Tollgate, airport, mobile and electricity tariffs: Govt. knees on Sierra Leoneans’ necks


By Alhaji Haruna Sani

The people of Sierra Leone find themselves ensnared in an increasingly dire economic predicament as the government imposes a series of measures, including tax hikes and tariff increases and the recently introduced 2024 Finance Act is further exacerbating the situation.

Introduction of new taxes is triggering a cascade of hardships, with citizens feeling the weight of soaring prices, inflation rates, and a sense of economic suffocation.

Upon assumption of power in 2018, one of the government’s purported victories was the renegotiation of the Karpowership Agreement, which they said secured them a net savings of US$20 million over two years. But that took an unexpected turn. Despite promises to lower electricity tariffs, the revised agreement has resulted in a threefold increase in tariff costs, plunging citizens into the darkness irrespective of exorbitant costs and citizens still faces erratic power supply. The essential service provider, Karpowership, supplies 95% of electricity to Freetown, making the impact felt nationwide.

The completion of the Lungi International Airport’s facelift introduced a new financial burden with the imposition of a $25 ‘Airport Security Fee. Additionally, Government has also announced over 100% increments in existing taxes, coupled with unprecedented increases in mobile tariffs, transportation costs, and tollgate fees. The tollgate fee hike is expected to have a cascading effect, influencing the prices of goods and services as they travel to and from the capital, Freetown.

The tollgate contract, initially initiated under the previous APC-led government, was promised to be renegotiated by the current SLPP government. However, instead of witnessing a reduction in toll prices, Sierra Leoneans are grappling with an unimaginable proposed increase, sparking widespread discontent and potential resistance is what citizens faced.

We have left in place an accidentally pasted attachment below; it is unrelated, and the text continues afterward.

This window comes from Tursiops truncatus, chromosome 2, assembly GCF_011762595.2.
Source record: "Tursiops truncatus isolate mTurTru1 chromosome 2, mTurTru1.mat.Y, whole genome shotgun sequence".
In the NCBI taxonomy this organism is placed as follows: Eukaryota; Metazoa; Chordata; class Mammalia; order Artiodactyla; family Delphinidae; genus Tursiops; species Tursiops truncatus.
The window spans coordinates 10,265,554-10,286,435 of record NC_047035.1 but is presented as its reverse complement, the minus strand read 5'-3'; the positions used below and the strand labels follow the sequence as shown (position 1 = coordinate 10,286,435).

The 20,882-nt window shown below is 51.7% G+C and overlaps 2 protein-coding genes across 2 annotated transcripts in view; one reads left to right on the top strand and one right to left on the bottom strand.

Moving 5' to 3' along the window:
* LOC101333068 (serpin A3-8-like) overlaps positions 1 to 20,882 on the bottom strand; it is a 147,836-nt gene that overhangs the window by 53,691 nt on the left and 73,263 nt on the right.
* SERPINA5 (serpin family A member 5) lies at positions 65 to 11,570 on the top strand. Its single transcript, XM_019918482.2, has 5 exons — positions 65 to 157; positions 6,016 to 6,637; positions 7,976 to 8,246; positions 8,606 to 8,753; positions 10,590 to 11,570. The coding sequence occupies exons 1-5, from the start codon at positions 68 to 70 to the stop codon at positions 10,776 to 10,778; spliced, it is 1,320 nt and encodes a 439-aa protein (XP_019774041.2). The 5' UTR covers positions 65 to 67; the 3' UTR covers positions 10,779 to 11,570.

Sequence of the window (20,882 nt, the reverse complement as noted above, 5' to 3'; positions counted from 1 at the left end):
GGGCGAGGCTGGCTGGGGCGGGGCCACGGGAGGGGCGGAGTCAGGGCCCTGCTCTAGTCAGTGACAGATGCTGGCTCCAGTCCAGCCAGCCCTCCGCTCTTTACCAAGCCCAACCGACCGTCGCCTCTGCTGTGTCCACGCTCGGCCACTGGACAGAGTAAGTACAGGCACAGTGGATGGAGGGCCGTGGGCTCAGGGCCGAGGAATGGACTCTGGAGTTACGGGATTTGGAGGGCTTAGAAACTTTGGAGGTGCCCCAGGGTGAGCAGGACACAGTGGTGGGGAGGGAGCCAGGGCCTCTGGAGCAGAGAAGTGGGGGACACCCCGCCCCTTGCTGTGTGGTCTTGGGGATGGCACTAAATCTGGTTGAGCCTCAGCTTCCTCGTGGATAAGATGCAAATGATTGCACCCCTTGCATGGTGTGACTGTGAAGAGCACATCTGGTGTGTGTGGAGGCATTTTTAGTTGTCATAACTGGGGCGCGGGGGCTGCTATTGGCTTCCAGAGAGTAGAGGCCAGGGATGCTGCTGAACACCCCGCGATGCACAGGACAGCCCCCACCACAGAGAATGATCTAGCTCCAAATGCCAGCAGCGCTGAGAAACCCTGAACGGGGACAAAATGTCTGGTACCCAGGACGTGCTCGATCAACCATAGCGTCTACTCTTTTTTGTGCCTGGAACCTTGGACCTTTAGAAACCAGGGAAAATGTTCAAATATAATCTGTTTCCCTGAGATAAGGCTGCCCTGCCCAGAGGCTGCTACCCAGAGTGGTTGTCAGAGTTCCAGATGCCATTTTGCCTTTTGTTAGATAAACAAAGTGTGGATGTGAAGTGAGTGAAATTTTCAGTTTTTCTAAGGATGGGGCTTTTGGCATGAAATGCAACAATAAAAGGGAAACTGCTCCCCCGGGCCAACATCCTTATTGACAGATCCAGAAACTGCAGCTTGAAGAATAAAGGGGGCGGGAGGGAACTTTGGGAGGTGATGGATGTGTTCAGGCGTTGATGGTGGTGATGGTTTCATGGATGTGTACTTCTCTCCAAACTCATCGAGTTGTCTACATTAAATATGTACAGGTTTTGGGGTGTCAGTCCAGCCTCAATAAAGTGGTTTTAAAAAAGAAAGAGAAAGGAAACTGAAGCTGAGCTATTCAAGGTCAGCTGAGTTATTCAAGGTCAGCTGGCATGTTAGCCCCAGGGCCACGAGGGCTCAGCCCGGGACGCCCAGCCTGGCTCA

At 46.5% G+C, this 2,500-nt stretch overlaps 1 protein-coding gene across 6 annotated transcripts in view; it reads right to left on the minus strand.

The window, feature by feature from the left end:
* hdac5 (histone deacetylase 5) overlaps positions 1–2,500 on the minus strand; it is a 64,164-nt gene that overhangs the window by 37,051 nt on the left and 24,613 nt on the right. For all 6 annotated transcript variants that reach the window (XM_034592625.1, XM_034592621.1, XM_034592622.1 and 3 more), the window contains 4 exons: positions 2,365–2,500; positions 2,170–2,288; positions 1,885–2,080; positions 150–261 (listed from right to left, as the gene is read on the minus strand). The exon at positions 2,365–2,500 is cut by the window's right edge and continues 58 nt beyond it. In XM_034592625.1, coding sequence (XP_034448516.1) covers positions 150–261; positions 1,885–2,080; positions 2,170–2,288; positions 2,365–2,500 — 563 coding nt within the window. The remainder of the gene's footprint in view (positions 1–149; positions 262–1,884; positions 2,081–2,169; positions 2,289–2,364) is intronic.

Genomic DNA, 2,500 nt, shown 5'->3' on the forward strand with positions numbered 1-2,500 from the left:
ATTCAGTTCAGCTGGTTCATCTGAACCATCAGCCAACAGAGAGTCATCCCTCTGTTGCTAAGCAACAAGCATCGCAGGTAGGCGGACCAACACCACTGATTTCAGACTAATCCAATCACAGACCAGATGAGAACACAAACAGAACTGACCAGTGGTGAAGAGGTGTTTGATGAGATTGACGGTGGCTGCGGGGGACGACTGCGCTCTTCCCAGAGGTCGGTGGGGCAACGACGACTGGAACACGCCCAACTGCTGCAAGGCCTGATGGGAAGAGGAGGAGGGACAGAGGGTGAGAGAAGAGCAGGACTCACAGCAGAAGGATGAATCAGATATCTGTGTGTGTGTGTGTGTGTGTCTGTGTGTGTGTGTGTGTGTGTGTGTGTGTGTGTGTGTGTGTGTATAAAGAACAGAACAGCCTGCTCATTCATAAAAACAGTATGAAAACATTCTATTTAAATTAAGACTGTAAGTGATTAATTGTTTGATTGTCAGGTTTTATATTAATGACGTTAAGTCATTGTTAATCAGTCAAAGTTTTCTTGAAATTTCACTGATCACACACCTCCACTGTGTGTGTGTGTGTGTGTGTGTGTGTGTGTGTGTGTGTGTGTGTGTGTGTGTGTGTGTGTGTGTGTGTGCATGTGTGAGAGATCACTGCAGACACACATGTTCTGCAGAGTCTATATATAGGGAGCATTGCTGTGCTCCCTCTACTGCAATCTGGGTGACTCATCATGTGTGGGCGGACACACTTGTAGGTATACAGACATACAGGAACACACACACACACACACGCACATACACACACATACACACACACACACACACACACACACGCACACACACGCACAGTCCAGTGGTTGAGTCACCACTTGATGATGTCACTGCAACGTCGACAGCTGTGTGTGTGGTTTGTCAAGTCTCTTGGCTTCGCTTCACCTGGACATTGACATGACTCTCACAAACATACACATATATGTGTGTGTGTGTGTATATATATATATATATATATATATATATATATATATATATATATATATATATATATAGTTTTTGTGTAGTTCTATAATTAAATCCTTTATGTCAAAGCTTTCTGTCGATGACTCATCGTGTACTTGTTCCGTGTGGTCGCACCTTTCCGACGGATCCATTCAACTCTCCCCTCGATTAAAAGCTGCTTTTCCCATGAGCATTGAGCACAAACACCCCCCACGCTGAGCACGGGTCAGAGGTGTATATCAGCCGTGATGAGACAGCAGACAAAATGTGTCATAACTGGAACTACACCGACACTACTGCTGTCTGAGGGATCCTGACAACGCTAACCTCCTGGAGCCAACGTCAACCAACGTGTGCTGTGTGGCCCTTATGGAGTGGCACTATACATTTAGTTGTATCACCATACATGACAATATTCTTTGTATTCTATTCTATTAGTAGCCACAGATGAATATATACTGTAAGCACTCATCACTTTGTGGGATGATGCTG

As citizens express their dissatisfaction, there is a growing call for the government to engage in constructive dialogue and transparent communication to address concerns effectively.

The introduction of 50 buses under the “Waka Fine” initiative, backed by the World Bank’s Urban Resilience Project, intended to enhance public transportation, has, unfortunately, become an added burden. The government’s pricing strategy has left citizens with a system that is twice as costly and has become economically unsustainable.

Market women and traders, who form the backbone of Sierra Leone’s informal economy, are feeling the pinch as the cost of basic commodities skyrockets. This has resulted in slowed business activities, affecting everyone from office messengers and security officers to street cleaners, drivers and riders.

The December 2023 inflation rates, with consumer price inflation at 52.16%, highlight the urgency of the situation. The government’s attempts to attribute these challenges to global crises, such as the Covid-19 pandemic and the Russian-Ukraine war, are met with skepticism. Many citizens believe that corruption within the regime is a significant factor driving tax increases, worsening the suffering of the people of Sierra Leone.

The 2024 Finance Act, coupled with the surge in prices and inflation, has created an unbearable situation for Sierra Leoneans, calling for immediate and effective solutions to alleviate their plight. The unprecedented level of suffering requires urgent attention and collaborative efforts to pave the way for a more stable and equitable future.


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